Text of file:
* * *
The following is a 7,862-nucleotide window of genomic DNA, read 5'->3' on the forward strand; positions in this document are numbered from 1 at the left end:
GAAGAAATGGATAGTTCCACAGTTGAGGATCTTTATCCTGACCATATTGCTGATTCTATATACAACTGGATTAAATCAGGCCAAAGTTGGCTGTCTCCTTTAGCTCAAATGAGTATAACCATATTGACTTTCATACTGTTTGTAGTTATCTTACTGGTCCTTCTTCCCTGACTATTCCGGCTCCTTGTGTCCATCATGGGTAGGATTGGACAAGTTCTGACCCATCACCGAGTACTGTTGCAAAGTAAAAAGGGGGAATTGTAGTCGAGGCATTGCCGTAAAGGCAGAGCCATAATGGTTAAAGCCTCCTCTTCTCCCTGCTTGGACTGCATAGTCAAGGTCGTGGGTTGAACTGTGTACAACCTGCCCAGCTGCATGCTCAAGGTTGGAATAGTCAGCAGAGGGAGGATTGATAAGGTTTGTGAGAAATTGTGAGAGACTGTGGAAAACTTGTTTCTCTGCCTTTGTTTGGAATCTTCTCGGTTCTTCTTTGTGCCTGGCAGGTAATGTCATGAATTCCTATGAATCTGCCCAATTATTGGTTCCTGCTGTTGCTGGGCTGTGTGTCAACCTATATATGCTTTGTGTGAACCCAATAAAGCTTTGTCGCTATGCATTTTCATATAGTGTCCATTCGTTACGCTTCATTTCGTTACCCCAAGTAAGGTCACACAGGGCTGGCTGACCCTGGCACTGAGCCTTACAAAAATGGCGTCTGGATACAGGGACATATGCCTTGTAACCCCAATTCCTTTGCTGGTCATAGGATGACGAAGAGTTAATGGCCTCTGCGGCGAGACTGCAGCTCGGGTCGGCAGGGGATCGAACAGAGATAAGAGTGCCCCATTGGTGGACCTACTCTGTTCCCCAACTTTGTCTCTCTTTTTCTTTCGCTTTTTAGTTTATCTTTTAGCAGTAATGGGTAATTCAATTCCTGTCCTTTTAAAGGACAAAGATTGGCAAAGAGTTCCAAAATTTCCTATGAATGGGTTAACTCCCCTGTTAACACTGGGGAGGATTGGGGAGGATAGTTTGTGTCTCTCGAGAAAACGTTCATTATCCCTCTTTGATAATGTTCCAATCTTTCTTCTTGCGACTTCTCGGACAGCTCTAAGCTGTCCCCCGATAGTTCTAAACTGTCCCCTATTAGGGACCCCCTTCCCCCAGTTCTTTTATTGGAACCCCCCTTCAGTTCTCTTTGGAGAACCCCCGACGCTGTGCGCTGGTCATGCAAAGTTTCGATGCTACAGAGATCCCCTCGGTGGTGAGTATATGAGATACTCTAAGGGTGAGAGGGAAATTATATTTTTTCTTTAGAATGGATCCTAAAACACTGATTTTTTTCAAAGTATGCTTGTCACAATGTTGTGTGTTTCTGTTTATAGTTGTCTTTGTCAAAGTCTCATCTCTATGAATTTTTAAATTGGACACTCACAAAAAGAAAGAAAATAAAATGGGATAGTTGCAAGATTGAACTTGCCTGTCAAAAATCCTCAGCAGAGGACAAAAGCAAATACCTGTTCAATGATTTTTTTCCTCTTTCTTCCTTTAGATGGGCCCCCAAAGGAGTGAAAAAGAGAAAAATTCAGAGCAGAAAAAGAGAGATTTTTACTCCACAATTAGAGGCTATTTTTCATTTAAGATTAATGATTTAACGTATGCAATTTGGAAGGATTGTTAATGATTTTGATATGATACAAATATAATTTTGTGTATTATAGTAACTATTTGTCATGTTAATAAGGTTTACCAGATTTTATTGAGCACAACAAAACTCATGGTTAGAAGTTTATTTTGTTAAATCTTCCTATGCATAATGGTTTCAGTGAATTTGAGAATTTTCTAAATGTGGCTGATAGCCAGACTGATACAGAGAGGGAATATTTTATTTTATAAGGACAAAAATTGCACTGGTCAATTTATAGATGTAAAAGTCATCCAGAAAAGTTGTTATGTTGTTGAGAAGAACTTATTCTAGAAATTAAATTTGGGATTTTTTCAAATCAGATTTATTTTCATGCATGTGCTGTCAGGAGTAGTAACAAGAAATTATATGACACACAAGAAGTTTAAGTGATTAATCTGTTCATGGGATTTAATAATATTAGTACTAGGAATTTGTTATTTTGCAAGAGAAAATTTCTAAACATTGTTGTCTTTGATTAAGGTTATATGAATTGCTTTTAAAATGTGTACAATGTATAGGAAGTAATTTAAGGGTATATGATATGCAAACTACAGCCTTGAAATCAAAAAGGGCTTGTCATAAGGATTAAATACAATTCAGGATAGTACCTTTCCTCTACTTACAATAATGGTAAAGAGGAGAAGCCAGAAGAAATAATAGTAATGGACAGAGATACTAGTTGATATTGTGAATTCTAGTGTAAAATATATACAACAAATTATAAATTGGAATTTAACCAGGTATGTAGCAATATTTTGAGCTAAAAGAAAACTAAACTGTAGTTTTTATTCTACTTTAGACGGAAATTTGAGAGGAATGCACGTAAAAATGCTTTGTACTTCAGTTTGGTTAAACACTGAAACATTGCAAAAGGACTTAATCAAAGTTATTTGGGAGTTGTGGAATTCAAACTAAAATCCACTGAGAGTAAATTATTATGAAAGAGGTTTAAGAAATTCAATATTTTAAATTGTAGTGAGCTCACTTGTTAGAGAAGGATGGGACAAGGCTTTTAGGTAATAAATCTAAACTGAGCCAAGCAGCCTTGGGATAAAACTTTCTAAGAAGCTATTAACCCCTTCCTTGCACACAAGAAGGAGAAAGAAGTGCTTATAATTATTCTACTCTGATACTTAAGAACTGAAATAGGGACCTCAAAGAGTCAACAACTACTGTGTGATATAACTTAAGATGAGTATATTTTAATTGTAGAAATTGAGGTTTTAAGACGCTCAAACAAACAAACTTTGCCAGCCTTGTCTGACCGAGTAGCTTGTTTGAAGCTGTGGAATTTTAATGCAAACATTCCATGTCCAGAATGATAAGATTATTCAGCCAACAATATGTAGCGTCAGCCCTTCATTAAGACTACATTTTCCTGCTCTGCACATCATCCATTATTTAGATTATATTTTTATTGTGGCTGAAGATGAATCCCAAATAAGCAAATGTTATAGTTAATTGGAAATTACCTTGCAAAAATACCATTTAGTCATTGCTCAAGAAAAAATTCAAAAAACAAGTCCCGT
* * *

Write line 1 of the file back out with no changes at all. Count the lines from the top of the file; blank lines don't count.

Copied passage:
The following is a 7,862-nucleotide window of genomic DNA, read 5'->3' on the forward strand; positions in this document are numbered from 1 at the left end: